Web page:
New Study Links Apples to Reduced Risk of Stroke
MCLEAN, VA - "An apple a day keeps the doctor away" continues to gain new scientific support, according to newly-published research that links apples to a reduced risk of stroke.
In a study released this week in the May issue of the European Journal of Clinical Nutrition, Finnish researchers concluded there is an association between apple consumption and a reduced risk of stroke, after studying a large group of 9,208 Finnish men and women for more than 25 years. After following the study group for 28 years, researchers determined that study participants who ate the most apples had the lowest risk for stroke, where a blood clot starves part of the brain of oxygen.
"Apples, apple juice and other apple products have always been in the forefront of a healthy diet," noted Sue Taylor, R.D., director of nutrition communications for the Processed Apples Institute. "This and other recent research confirms what our Moms have known all along: that a serving of apples or apple juice really will keep the doctor away!"
"An apple a day, literally, appears to confer all kinds of health benefits, from heart and lung health to now stroke prevention," said Julia Daly, public relations director for the US Apple Association.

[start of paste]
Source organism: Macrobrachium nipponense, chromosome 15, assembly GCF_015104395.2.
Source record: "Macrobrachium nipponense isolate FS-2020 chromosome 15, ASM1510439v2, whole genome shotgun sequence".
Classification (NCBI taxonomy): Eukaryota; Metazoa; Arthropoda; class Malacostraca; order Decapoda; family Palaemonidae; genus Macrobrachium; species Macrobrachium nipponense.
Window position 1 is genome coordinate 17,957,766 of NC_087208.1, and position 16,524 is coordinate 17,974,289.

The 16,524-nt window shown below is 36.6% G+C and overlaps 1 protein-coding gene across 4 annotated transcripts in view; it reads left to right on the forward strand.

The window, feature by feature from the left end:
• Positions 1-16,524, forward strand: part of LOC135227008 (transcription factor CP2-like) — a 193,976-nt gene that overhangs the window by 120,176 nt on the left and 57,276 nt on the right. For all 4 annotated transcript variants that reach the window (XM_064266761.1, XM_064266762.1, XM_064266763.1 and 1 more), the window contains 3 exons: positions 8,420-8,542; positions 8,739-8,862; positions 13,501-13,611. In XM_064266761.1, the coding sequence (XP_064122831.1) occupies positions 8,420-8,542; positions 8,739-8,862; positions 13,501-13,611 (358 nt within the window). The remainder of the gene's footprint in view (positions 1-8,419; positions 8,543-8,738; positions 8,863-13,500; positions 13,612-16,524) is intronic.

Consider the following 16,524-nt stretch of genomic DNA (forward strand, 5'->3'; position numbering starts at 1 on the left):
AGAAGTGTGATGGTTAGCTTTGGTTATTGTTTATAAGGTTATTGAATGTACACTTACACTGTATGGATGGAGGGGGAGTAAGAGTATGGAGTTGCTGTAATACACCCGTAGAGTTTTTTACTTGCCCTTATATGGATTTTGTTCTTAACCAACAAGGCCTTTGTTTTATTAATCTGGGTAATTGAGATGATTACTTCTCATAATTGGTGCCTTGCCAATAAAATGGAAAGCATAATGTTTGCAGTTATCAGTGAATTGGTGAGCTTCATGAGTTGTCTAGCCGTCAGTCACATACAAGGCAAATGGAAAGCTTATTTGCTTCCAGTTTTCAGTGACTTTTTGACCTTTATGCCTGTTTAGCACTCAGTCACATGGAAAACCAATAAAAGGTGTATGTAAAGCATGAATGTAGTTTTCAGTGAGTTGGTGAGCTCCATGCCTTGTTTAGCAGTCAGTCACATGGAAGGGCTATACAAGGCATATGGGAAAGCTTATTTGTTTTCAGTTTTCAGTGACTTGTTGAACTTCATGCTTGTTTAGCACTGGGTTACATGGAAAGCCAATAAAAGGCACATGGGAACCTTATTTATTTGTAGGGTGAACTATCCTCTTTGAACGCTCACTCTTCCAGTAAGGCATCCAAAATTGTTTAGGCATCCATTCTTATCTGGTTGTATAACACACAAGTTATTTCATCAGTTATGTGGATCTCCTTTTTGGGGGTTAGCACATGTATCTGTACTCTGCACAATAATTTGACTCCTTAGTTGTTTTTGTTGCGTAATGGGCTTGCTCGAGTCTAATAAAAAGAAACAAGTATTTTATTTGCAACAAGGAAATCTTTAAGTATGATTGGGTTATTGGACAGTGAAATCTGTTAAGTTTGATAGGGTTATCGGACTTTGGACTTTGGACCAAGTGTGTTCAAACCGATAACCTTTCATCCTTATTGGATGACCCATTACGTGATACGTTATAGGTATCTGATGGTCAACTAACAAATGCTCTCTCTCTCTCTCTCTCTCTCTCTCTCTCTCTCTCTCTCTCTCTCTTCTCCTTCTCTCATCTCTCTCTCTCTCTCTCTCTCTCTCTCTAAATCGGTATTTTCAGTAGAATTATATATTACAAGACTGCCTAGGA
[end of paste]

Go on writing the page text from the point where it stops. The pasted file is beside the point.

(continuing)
Two other epidemiological studies from Finland published in recent years found that consumption of plant-based "phytonutrients" found in apples were correlated with reductions in the risk of developing both heart disease and lung cancer. Both studies pointed to quercetin, from a class of phytonutrients called flavonoids, as the beneficial agent. Apples are the best fruit source of quercetin.
Last spring, researchers at the University of California-Davis (UC-Davis) reported that both apple juice and apples are loaded with these newly-identified phytonutrients now being praised for their health benefits. They found that apple flavonoids may help prevent the damaging effects of the "bad" type of cholesterol on the cardiovascular system.
The latest Finnish study suggests there may be more to apples' healthfulness than previously thought. Researchers reported that while there was a strong relationship between apple consumption and reduced risk of stroke, the benefit did not appear to be related to apples' high quercetin content - suggesting that some unidentified component in apples may be at work.
"Nutrients in apples and other foods work in complex synergy we don't completely understand, making it difficult to single out any one nutrient as responsible for apple's protective benefits," said UC-Davis researcher Dianne Hyson, M.S., RD "This study adds to the growing body of evidence that apples and apple juice are associated with a number of health benefits."
Source: The Processed Apples Institute